Larry Ferlazzo’s Websites of the Day: New Study Finds Students Less Motivated in School the More They Think Wealth & Income Inequality is Stacked Against Them
Academic motivation suffers when economic mobility seems out of reach is the headline of a Eureka Alert report.
Here’s an excerpt:
A draft of the study is not behind a paywall and can be accessed. It’s titled Perceptions of Socioeconomic Mobility Influence AcademicPersistence among Low Socioeconomic Status Students.
Unfortunately, the authors don’t really provide any viable suggestions on what educators can do about this challenge.
Here are my ideas:
One, of course, is for teachers to work politically to reduce some of these inequality barriers (see The Best Resources About Wealth & Income Inequality and A Collection Of Useful Posts, Articles & Videos On Race & Racism – Help Me Find More) and help our students develop the skills they need to effectively participate in public life (see The Best Websites For Learning About Civic Participation & Citizenship and The Best Posts & Articles On Building Influence & Creating Change).
Another thing we can do in the classroom is to create opportunities within our classroom to help students build a sense of agency (see The Best Resources On Student Agency & How To Encourage It).
Lastly, I’ve previously share this in The Best Resources For Showing Students Why They Should Continue Their Academic Career:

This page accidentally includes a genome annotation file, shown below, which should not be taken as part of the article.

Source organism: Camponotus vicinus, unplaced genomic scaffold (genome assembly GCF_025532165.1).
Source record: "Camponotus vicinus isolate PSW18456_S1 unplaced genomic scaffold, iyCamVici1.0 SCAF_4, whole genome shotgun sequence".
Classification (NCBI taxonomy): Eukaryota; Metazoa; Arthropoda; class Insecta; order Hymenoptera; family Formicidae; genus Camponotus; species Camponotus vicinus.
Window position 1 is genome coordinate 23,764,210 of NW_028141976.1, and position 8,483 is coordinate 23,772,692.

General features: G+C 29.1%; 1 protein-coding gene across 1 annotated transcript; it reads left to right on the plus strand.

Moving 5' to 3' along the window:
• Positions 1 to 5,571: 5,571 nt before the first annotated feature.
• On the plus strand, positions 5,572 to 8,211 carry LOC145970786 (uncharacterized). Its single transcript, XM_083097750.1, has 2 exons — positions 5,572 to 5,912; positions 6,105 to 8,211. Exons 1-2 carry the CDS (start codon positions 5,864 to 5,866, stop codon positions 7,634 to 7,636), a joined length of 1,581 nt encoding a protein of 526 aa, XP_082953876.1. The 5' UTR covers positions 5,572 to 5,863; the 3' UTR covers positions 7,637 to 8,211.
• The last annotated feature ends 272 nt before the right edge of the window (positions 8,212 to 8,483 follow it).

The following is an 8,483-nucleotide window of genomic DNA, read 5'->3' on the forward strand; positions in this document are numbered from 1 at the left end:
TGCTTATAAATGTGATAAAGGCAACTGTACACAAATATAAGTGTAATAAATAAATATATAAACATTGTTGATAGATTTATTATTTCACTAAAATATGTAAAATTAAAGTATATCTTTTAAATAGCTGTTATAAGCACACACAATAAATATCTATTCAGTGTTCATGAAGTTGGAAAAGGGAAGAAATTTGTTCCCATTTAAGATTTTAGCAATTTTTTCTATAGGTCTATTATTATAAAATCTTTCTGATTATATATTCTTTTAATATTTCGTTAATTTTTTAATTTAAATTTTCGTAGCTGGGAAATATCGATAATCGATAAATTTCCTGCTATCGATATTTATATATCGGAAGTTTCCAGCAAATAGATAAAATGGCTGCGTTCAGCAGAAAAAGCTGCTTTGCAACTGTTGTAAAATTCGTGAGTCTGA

The Boston Globe has published a short report on a to-be-published study. The study found that:
Students whose career goals did not require education (e.g., sports star, movie star) spent less time on homework and got lower grades. The good news is that the researchers found it was easy to make education more salient, and thereby motivate kids. When students were shown a graph depicting the link between education and earnings, they were much more likely to hand in an extra-credit homework assignment the next day than if they were shown a graph depicting the earnings of superstars.
This blog post has been shared by permission from the author.
Readers wishing to comment on the content are encouraged to do so via the link to the original post.
Find the original post here:
The views expressed by the blogger are not necessarily those of NEPC.